Guardian (The Unworthy Hero)

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Posted July 23, 2014 by Sam Liggett in Nerdy Bits

Clocking in at a compact 95 pages on Kindle and 200 pages in the physical copy, Guardian (The Unworthy Hero) is Robert Steltenpohl’s inaugural novel and the first in what is sure to be an excellent trilogy. It is the tale of a young Atlanta man, Dr. Landon Stokes, whose world is turned inside out after a chance encounter with an emergency room patient who has an unusual tattoo to go with his unusual wounds. The patient, near death and seemingly a hopeless case, bestows Landon with an extraordinary set of supernatural powers and an unbelievable burden. In a flash, the young doctor becomes aware of the emotions of everyone around him, and is able to influence others to feel joy, an ability that comes in handy in a hospital. Suddenly, this young doctor is thrust into an invisible war set against the backdrop of modern-day Atlanta, a war that intertwines with his everyday life.  Conflicts with Olivia, his fiancée, and Tim, a fellow doctor and rival within the hospital intersect with Landon’s new job as a warrior between angels and powerful foes called Serps, who have the ability to manipulate negative emotions in humans.  As the only human fighting in an angel war, Landon struggles with the moral implications of being called to spread joy, even to those who he dislikes or who he believes deserve to suffer. He wonders often whether he is a hero, a question that haunts him as he struggles to balance the life he knows and loves with a new  (to him) and often confusing battle for the fate of humanity.

The author is a comic book fan, something which bleeds heavily into his writing style. He uses intense visual descriptions to set the scene for fast-paced action interspersed with sometimes cheesy dialogue and overlaid with Landon’s omnipresent inner monologue. This look into the main protagonist’s head allow for a greater connection with Landon than with any other character. Some characters, like Olivia and Tim, become a little two-dimensional in spots because the reader only sees them through Landon’s eyes. Other characters take on unexpected new life based upon their description and the fact that they are emotion incarnate. Serps such as Anger and Fear are powerful villains, demons who battle ferociously, but operate differently when not fighting based on the trait they represent.  Fear is described as an “emo knockoff” and acts with a complete lack of fear and an incredible amount of arrogance while Anger is a muscle-bound armored warrior who uses his own rage to ramp up his fights.  Hope, an angel, operates much more like Anger by using her emotional influence to enhance her battles as do the rest of the angels.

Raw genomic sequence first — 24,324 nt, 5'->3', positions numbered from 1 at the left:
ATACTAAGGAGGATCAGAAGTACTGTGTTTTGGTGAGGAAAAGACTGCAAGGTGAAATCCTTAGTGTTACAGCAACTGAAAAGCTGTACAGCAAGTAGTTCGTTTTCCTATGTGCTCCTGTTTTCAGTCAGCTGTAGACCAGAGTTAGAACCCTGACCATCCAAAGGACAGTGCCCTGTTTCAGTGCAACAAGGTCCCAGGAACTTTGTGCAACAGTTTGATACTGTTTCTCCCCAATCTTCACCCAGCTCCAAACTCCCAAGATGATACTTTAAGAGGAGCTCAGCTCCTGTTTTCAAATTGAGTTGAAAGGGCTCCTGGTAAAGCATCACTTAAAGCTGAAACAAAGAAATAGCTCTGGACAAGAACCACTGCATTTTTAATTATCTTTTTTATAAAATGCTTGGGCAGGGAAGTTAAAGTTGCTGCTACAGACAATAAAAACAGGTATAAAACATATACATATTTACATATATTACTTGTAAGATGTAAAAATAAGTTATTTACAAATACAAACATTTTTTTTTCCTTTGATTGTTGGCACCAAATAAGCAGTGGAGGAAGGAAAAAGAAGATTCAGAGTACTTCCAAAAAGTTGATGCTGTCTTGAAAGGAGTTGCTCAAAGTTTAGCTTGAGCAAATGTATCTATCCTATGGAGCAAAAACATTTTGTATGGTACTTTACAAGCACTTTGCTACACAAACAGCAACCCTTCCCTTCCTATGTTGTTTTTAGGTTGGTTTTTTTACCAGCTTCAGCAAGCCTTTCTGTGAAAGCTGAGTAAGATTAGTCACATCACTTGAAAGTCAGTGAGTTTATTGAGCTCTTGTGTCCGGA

Novels that cause deep introspection seem to be relatively rare, and I have never encountered a book that addresses the power of human emotions in a way that was still accessible and fun as Guardian has.  The author’s ability to present a tight, coherent, and entertaining story that leaves the reader considering deeper messages is an impressive accomplishment. Even more striking is his genuine exploration of the concepts of obedience to a higher power and the inner struggle presented by human free will. Landon’s continual grappling with his own rebellious nature is part of what makes him so relatable as a character and what gives readers a vested interest in the outcome of every skirmish

Editorial oversights make the book a little choppy and difficult to read in places, but if you lose yourself in the story, they fade easily into the background. Combined with some light medical jargon, the book could become confusing to some. However, its family friendly language and informal tone make the reader feel as if they are watching a close personal friend undergo a trial by fire and the fast pace of the story lends itself to finishing the entire book in one sitting.  There are also several jarring emotional moments that read as completely genuine, giving a glimpse beyond the book to the author himself.

A thoroughly enjoyable tale of good versus evil, Guardian (The Unworthy Hero) is available now on Amazon in print and for Kindle. It is my very strong suggestion that you take a few hours to read the first book of this trilogy and of what is surely the start of a promising career.


About the Author

Sam Liggett

Sam enjoys books and coffee (preferably in tandem) as well as card and board games. She lives in an attic and watches Pokemon (nearly) every day with her husband and their tiny human.